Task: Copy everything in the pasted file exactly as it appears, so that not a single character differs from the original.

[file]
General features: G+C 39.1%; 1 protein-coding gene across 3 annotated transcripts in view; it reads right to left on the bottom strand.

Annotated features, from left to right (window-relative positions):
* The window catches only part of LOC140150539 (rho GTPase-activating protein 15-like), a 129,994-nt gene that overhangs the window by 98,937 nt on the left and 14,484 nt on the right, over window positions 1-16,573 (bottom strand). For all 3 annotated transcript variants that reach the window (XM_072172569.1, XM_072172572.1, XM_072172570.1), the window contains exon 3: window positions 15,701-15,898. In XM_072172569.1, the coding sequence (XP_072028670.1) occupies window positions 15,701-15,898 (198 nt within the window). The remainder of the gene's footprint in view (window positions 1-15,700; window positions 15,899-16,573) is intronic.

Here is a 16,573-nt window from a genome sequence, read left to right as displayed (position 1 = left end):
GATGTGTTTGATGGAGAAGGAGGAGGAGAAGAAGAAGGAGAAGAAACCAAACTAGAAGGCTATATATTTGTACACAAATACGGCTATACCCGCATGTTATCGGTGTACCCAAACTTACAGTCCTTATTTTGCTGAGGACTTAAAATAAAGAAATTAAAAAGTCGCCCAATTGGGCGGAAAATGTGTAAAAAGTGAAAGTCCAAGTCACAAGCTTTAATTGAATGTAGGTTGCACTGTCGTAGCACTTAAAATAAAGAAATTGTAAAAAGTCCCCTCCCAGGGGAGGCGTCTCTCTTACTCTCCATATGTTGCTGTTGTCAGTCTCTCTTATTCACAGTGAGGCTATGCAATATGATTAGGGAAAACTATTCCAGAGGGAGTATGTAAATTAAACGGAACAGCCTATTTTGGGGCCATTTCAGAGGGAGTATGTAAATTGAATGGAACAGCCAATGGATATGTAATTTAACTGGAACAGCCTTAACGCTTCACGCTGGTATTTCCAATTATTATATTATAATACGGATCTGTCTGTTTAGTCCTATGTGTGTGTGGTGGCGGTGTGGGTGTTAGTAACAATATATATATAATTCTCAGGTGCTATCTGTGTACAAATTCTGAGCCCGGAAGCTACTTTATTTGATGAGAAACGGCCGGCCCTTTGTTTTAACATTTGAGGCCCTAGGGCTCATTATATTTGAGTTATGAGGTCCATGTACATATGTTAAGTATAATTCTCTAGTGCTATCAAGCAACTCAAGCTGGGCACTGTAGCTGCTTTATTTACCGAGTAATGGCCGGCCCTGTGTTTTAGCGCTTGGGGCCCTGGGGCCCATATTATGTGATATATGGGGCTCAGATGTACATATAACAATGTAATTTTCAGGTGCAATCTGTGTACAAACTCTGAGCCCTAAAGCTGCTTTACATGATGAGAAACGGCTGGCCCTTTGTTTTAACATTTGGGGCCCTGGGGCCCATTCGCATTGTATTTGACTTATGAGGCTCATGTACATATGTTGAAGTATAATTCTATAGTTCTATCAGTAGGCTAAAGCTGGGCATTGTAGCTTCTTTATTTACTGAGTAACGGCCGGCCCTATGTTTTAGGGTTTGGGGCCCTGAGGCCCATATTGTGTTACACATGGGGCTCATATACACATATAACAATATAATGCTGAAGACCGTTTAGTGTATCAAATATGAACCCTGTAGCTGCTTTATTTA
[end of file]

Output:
General features: G+C 39.1%; 1 protein-coding gene across 3 annotated transcripts in view; it reads right to left on the bottom strand.

Annotated features, from left to right (window-relative positions):
* The window catches only part of LOC140150539 (rho GTPase-activating protein 15-like), a 129,994-nt gene that overhangs the window by 98,937 nt on the left and 14,484 nt on the right, over window positions 1-16,573 (bottom strand). For all 3 annotated transcript variants that reach the window (XM_072172569.1, XM_072172572.1, XM_072172570.1), the window contains exon 3: window positions 15,701-15,898. In XM_072172569.1, the coding sequence (XP_072028670.1) occupies window positions 15,701-15,898 (198 nt within the window). The remainder of the gene's footprint in view (window positions 1-15,700; window positions 15,899-16,573) is intronic.

Here is a 16,573-nt window from a genome sequence, read left to right as displayed (position 1 = left end):
GATGTGTTTGATGGAGAAGGAGGAGGAGAAGAAGAAGGAGAAGAAACCAAACTAGAAGGCTATATATTTGTACACAAATACGGCTATACCCGCATGTTATCGGTGTACCCAAACTTACAGTCCTTATTTTGCTGAGGACTTAAAATAAAGAAATTAAAAAGTCGCCCAATTGGGCGGAAAATGTGTAAAAAGTGAAAGTCCAAGTCACAAGCTTTAATTGAATGTAGGTTGCACTGTCGTAGCACTTAAAATAAAGAAATTGTAAAAAGTCCCCTCCCAGGGGAGGCGTCTCTCTTACTCTCCATATGTTGCTGTTGTCAGTCTCTCTTATTCACAGTGAGGCTATGCAATATGATTAGGGAAAACTATTCCAGAGGGAGTATGTAAATTAAACGGAACAGCCTATTTTGGGGCCATTTCAGAGGGAGTATGTAAATTGAATGGAACAGCCAATGGATATGTAATTTAACTGGAACAGCCTTAACGCTTCACGCTGGTATTTCCAATTATTATATTATAATACGGATCTGTCTGTTTAGTCCTATGTGTGTGTGGTGGCGGTGTGGGTGTTAGTAACAATATATATATAATTCTCAGGTGCTATCTGTGTACAAATTCTGAGCCCGGAAGCTACTTTATTTGATGAGAAACGGCCGGCCCTTTGTTTTAACATTTGAGGCCCTAGGGCTCATTATATTTGAGTTATGAGGTCCATGTACATATGTTAAGTATAATTCTCTAGTGCTATCAAGCAACTCAAGCTGGGCACTGTAGCTGCTTTATTTACCGAGTAATGGCCGGCCCTGTGTTTTAGCGCTTGGGGCCCTGGGGCCCATATTATGTGATATATGGGGCTCAGATGTACATATAACAATGTAATTTTCAGGTGCAATCTGTGTACAAACTCTGAGCCCTAAAGCTGCTTTACATGATGAGAAACGGCTGGCCCTTTGTTTTAACATTTGGGGCCCTGGGGCCCATTCGCATTGTATTTGACTTATGAGGCTCATGTACATATGTTGAAGTATAATTCTATAGTTCTATCAGTAGGCTAAAGCTGGGCATTGTAGCTTCTTTATTTACTGAGTAACGGCCGGCCCTATGTTTTAGGGTTTGGGGCCCTGAGGCCCATATTGTGTTACACATGGGGCTCATATACACATATAACAATATAATGCTGAAGACCGTTTAGTGTATCAAATATGAACCCTGTAGCTGCTTTATTTA